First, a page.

May 20, 2000
The Japanese sense of homogeneity has been present for a very long time. This collectivist cultural value has long been integral to the identity of being Japanese; it has been an inseparable part of Japaneseness. The reason why stability has historically been valued so highly in Japan, even at the expense of progressive change, is probably that progress would have required exposure to outside influence — and outsiders. This has been most profoundly demonstrated by the Tokugawa Shogunate's prolonged isolationism (perhaps, xenophobia) and especially strict maintenance of social orders. During this period before Japan was forcibly opened up from outside, cultural and technological change was as static as possible, the price of sameness. More recently, this sense for sameness has been evident in both the atrocities committed in World War II and the more "enlightened" modern period. Hatred of Chinese and Koreans as "outsiders" in the way of Japanese expansion was one shade of this. Though molded most directly by the manipulation of militarist rulers, this was still but a darker manifestation of the same persisting thread, the attitude that sameness, specifically sameness which is culturally Japanese, is the great virtue, from the world scale even down to the scale of personal behavior.
That this is relenting today in the realm of superficial personal expression is encouraging. Youth subcultures are a remarkable diversification compared to the rest of Japanese history. But, is this merely a fracturing of a widespread cultural collective and sameness into smaller examples of a similar attitude? Or can it be the beginning of a new Japaneseness, one that is more culturally flexible and less collectivist? This may be the eventual legacy of continued exposure of Japan to the world at large, which Japan has never before experienced for so long and with such intensity.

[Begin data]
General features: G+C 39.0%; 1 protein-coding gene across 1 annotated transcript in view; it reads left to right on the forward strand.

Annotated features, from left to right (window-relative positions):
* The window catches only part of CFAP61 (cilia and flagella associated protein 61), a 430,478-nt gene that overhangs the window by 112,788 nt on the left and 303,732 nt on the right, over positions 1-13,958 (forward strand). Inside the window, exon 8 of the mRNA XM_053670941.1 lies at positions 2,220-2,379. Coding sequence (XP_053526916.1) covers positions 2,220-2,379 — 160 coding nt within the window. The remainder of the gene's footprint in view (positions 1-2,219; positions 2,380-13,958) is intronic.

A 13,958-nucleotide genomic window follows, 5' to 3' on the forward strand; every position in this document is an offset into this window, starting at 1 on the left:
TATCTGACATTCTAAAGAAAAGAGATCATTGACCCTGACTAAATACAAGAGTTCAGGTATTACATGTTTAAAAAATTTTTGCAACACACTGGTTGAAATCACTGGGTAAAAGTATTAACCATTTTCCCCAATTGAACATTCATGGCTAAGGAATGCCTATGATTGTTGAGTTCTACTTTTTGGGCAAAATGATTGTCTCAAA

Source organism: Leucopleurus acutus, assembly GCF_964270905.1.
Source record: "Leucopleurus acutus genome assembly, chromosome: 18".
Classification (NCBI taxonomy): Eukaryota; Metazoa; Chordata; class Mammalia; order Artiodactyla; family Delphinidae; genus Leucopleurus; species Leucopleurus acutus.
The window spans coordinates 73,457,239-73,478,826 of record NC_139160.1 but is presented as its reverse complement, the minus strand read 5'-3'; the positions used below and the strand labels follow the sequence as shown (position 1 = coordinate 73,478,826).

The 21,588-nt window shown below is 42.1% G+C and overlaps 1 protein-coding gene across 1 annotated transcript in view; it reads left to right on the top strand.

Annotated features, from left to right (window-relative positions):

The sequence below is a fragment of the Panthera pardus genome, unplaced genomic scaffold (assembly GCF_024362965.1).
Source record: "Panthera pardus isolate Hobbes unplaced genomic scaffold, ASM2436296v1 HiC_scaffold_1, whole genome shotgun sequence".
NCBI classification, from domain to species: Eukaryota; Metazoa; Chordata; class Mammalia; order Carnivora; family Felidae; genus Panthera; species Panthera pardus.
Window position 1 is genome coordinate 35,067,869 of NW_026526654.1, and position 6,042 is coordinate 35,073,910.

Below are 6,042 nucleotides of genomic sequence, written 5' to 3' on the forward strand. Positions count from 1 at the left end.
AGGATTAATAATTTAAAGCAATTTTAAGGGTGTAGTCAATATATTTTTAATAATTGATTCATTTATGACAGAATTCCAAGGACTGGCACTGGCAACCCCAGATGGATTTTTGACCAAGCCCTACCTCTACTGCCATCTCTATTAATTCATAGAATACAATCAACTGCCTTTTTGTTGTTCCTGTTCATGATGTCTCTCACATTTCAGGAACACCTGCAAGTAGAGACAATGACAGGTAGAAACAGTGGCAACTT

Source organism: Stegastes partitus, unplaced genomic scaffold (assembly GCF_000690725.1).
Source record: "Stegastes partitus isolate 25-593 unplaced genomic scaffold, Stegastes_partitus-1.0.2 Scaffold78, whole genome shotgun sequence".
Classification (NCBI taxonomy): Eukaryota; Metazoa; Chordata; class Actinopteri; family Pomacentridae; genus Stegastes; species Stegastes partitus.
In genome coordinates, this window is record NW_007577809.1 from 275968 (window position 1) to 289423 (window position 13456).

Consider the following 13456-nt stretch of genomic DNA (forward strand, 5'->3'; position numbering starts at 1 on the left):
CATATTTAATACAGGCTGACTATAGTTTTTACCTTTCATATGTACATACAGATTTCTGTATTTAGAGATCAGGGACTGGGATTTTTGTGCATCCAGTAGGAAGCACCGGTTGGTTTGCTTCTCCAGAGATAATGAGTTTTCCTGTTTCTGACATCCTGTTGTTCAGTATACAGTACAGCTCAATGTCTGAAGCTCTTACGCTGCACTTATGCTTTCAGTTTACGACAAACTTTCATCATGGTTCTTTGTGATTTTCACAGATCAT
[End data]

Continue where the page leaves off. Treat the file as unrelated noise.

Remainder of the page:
We may be also be encouraged by the evidence of another cultural trait in Japan, a very worthy capacity for rapid, pragmatic adaptation. Examples of this include accelerated modernization at the time of the Edo Revolution (commonly known in the west as the Restoration), acceptance of a transition to peaceful trade after the Imperial Japanese defeat in WWII, and incorporation of the efficient manufacturing methods initially rejected in America.
One day, to be Japanese might become a descriptive term of cultural origin, and a continuation of the best aspects of the Japanese cultural heritage, rather than a limitation to identity, change, and individualism. In the future, Promethean efforts in Japan must take care that instead of the homogeneity which has been responsible for stagnancy and imperialism under the banner of the rising sun (and might be again), the myth of a collective focus of life is exploded, a dynamic diversity takes the place of sameness, and a sense of individual life rises to ascendancy.
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on May 20, 2000